How to Effectively Release the Pelvic Floor

In addition to engaging and lifting, the “letting go” portion of the exercise is crucial. Think of how your arm responds to a bicep curl: if you only pulse in and never fully extend the arm straight, you’re missing the eccentric, or lengthening, portion of the movement entirely. You’re likely to end up with a charlie horse or lots of muscle tension. Your pelvic floor muscles are the same – too much squeezing or compensating with other muscle groups can build up tension that weakens the pelvic floor (and your orgasm) over time. 

Thankfully, releasing your pelvic floor is as simple as taking a deep breath. I know we all love to brag about how stressed we are, but stress isn’t doing your body (or your mental health) any favors. Think of your pelvic floor as a very intuitive stress ball. We tend to hold our breath and grip our core when we get into the fight-or-flight state, in a natural attempt to protect the most vulnerable region of our body. Three-dimensional breathing not only loosens tension in the neck, back, and pelvis, but it also activates the parasympathetic nervous system, which makes us feel safe and relax. 

To take a three-dimensional breath, you want to imagine sending your inhale not just into your chest or belly, but also to the sides of the ribs and the backs of the ribs, so you’re not increasing intra-abdominal pressure that pushes on the pelvic floor. In a seated position, close your eyes, place one hand on your low belly and one hand wrapped around your ribs; you should have a thumb around the back, and fingertips resting on the front ribs. As you inhale through your nostrils as if smelling a fragrant candle, fill up the back and sides of your ribs and your low belly like a big balloon. See if you can get that inhale all the way down into the pelvic floor, so that you feel full-contraction release. 

Exhale through the mouth as if you’re fogging up a mirror. At the same time, imagine drawing the pelvic floor (or the straw or tissue we talked about) up and in around your abdominal canister, like a balloon letting air out. If you’re having trouble breathing into the back of your body, check out this video I made with some strategies to help you feel more expansive there. This gets your diaphragm and pelvic floor synced in a way that makes the muscles stronger and more flexible.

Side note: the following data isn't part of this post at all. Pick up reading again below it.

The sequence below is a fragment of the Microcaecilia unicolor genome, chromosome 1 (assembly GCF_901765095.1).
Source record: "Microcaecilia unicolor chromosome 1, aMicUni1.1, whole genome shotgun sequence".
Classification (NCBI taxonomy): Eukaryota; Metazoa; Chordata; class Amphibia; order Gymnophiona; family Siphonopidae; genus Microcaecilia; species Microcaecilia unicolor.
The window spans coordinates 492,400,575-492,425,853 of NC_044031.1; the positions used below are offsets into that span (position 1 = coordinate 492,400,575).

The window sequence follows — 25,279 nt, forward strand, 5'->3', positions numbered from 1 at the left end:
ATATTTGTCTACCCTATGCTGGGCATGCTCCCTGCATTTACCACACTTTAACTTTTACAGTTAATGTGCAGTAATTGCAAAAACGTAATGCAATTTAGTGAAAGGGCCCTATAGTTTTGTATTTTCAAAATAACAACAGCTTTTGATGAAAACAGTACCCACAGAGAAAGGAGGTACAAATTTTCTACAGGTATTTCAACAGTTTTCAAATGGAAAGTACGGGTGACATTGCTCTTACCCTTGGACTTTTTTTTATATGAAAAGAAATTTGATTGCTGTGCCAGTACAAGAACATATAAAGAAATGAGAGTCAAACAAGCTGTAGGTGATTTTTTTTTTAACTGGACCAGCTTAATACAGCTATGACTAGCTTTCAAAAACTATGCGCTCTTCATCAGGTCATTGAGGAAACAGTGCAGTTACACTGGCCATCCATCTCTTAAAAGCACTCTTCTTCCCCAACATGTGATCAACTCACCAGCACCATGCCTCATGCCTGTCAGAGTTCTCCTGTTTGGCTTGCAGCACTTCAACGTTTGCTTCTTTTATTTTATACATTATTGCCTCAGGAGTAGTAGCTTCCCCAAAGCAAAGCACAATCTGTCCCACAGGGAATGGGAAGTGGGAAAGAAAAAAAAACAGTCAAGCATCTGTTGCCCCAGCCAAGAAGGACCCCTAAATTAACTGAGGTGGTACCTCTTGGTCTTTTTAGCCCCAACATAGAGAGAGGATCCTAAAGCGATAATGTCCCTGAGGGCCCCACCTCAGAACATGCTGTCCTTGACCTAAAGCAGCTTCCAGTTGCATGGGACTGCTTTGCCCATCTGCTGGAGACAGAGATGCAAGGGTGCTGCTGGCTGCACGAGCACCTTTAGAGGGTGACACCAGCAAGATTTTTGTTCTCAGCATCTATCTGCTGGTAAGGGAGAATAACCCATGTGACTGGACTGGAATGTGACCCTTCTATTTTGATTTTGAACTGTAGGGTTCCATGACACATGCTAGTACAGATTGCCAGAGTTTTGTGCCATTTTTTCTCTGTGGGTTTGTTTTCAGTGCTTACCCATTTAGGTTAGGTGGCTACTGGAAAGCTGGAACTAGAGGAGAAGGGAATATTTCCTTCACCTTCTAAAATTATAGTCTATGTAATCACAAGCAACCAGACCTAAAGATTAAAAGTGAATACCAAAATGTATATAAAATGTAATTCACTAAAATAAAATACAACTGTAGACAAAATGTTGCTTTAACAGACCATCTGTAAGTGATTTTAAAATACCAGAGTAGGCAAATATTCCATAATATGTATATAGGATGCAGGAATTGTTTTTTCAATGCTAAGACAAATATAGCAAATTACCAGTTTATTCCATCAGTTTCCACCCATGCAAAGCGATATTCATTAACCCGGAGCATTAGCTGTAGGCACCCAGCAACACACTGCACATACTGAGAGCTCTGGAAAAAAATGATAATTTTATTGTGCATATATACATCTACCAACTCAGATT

Get to Know Your Own Body

Building body awareness and pelvic floor control will improve blood circulation to the pelvic floor. That increases arousal response and lubrication in the female genitalia, and can help people with male genitalia manage issues with gas and urinary incontinence (including stress incontinence).

Pelvic floor muscle exercises (and biofeedback) can also prevent issues like pelvic floor dysfunction and pelvic organ prolapse, which can be caused by anything from childbirth and obesity, to heavy lifting and even straining during constipation.

Because this type of training requires focused attention and mindfulness, it also gives you space to pay attention to your bodily sensations, which is a powerful sensual experience in and of itself. Knowing your own body in this way can give you a firmer grasp of what you like and don’t like in the bedroom, too – as clocking out of your body is the quickest way to make sex feel like a chore. 

I know self-care can feel like a full-time job if you listen to wellness marketing these days, but the good news is that pelvic floor exercises can be done anywhere and no one will even know you’re working out. I recommend spending some time every day to practice engaging, releasing and listening to your own body. You’ll be amazed what a little “me time” can do for your sexual function and overall sex life, whether it’s solo or partnered.